Maeda, Naoki, et al. "Anti-tumor effects of the glycolipids fraction from spinach which inhibited DNA polymerase activity." Nutrition and cancer 57.2 (2007): 216-223.

This study assessed whether glycoglycerolipids from spinach (including MGDG) can enhance the cytotoxic effects of radiation in human pancreatic cancer cells in vitro and in vivo. The results demonstrate that MGDG enhances the ability of radiation to kill cancer cells. It also indicates that this therapeutic combination can be an effective strategy for the treatment of pancreatic cancer.

Akasaka, Hiroaki et al. “MGDG extracted from spinach enhances the cytotoxicity of radiation in pancreatic cancer cells.” Radiation oncology (London, England) vol. 11,1 153. 22 Nov. 2016, doi:10.1186/s13014-016-0729-0

Controls Appetite

The aim of this study was to investigate whether thylakoids (membrane proteins derived from spinach leaves), when added to a test meal, affect appetite regulation and blood parameters in healthy individuals. The data found that the addition of thylakoids to energy-dense food promotes satiety signals and reduces insulin response during a single meal.

Köhnke, Rickard, et al. "Thylakoids promote release of the satiety hormone cholecystokinin while reducing insulin in healthy humans." Scandinavian journal of gastroenterology 44.6 (2009): 712-719.

The purpose of this study was to investigate how treatment with a single dose of thylakoids (prepared from baby spinach leaves) before breakfast affects homeostatic as well as hedonic hunger in 32 women. The research concludes that thylakoids may be used as a food supplement to reduce homeostatic and hedonic hunger, associated with overeating and obesity.

Stenblom, Eva-Lena, et al. "Consumption of thylakoid-rich spinach extract reduces hunger, increases satiety and reduces cravings for palatable food in overweight women." Appetite 91 (2015): 209-219.

This study examined the effect of consuming a single dose of concentrated extract of thylakoids from spinach on satiety, food intake, lipids, and glucose compared to a placebo, in 60 overweight and obese individuals. The research suggests that at the dose used in this study, spinach extract containing thylakoids increases satiety over a 2-hour period compared to a placebo. In addition, thylakoid consumption may influence gender-specific food cravings.

Rebello, Candida J et al. “Acute Effects of a Spinach Extract Rich in Thylakoids on Satiety: A Randomized Controlled Crossover Trial.” Journal of the American College of Nutrition vol. 34,6 (2015): 470-7. doi:10.1080/07315724.2014.1003999

Neuroprotective Effects

The purpose of this study was to determine if diets enriched with blueberry, spinach, or spirulina have neuroprotective effects. The data suggests that chronic treatment with blueberry, spinach or spirulina reduces ischemia/reperfusion-induced apoptosis and cerebral infarction.

Wang, Yun, et al. "Dietary supplementation with blueberries, spinach, or spirulina reduces ischemic brain damage." Experimental neurology 193.1 (2005): 75-84.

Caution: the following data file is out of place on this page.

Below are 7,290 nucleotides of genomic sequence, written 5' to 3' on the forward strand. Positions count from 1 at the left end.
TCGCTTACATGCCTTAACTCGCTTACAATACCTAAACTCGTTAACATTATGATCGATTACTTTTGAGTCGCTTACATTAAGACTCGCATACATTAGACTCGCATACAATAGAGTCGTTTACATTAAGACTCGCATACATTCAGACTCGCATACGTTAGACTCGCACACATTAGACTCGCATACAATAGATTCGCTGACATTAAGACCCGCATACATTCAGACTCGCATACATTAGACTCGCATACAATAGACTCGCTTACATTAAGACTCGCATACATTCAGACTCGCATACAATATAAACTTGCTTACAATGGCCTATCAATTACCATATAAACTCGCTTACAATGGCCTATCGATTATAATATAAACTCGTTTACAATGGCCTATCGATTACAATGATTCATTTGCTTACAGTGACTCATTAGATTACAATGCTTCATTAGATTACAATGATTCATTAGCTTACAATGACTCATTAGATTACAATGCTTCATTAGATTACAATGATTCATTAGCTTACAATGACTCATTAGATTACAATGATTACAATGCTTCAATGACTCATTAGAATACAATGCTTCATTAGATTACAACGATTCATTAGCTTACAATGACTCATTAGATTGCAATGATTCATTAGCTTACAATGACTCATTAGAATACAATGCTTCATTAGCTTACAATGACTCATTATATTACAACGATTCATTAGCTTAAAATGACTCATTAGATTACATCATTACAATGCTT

The objective of this article was to conduct a review on various ethnomedicinal uses of the spinach and its influences on the pathophysiology of Alzheimer's disease based on a literature review. Based on the research found, the authors conclude that that spinach may be the anti-Alzheimer's plant.

Jiraungkoorskul, Wannee. “Review of Neuro-nutrition Used as Anti-Alzheimer Plant, Spinach, Spinacia oleracea.” Pharmacognosy reviews vol. 10,20 (2016): 105-108. doi:10.4103/0973-7847.194040

The present study sought to show how supplements (strawberry, spinach, or blueberry) fed to rats were effective in reversing age-related deficits in several neuronal and behavioral parameters. These findings suggest that in addition to their known beneficial effects on cancer and heart disease, phytochemicals present in antioxidant-rich foods may be beneficial in reversing the course of neuronal and behavioral aging.

Joseph, James A., et al. "Reversals of age-related declines in neuronal signal transduction, cognitive, and motor behavioral deficits with blueberry, spinach, or strawberry dietary supplementation." Journal of Neuroscience 19.18 (1999): 8114-8121.


This review examines the functional properties of spinach in cell culture, animals and humans with a focus on the molecular mechanisms by which spinach-derived, non-essential phytochemicals and bioactives, such as glycolipids and thylakoids, impart their health benefits.

Roberts, Joseph L., and Régis Moreau. "Functional properties of spinach (Spinacia oleracea L.) phytochemicals and bioactives." Food & function 7.8 (2016): 3337-3353.

This study aims to investigate the omega-3 and omega-6 content of food groups including vegetables, fruits, dry goods, high protein products, dairies, breads, and spices, prescribed or prohibited by Iranian Traditional Medicine (ITM). The study showed that spinach can be considered as medicinal foods for depressed patients.

Tavakkoli-Kakhki, Mandana et al. “Omega-3 and omega-6 content of medicinal foods for depressed patients: implications from the Iranian Traditional Medicine.” Avicenna journal of phytomedicine vol. 4,4 (2014): 225-30.

The objective of this study was to investigate the independent and additive effects of flavonoid-rich apples and nitrate-rich spinach on nitric oxide status, endothelial function, and blood pressure through a randomized, controlled, crossover trial with healthy men and women. The results found that flavonoid-rich apples and nitrate-rich spinach can independently augment nitric oxide status, enhance endothelial function, and lower blood pressure acutely, outcomes that may benefit cardiovascular health.

Bondonno, Catherine P., et al. "Flavonoid-rich apples and nitrate-rich spinach augment nitric oxide status and improve endothelial function in healthy men and women: a randomized controlled trial." Free Radical Biology and Medicine 52.1 (2012): 95-102.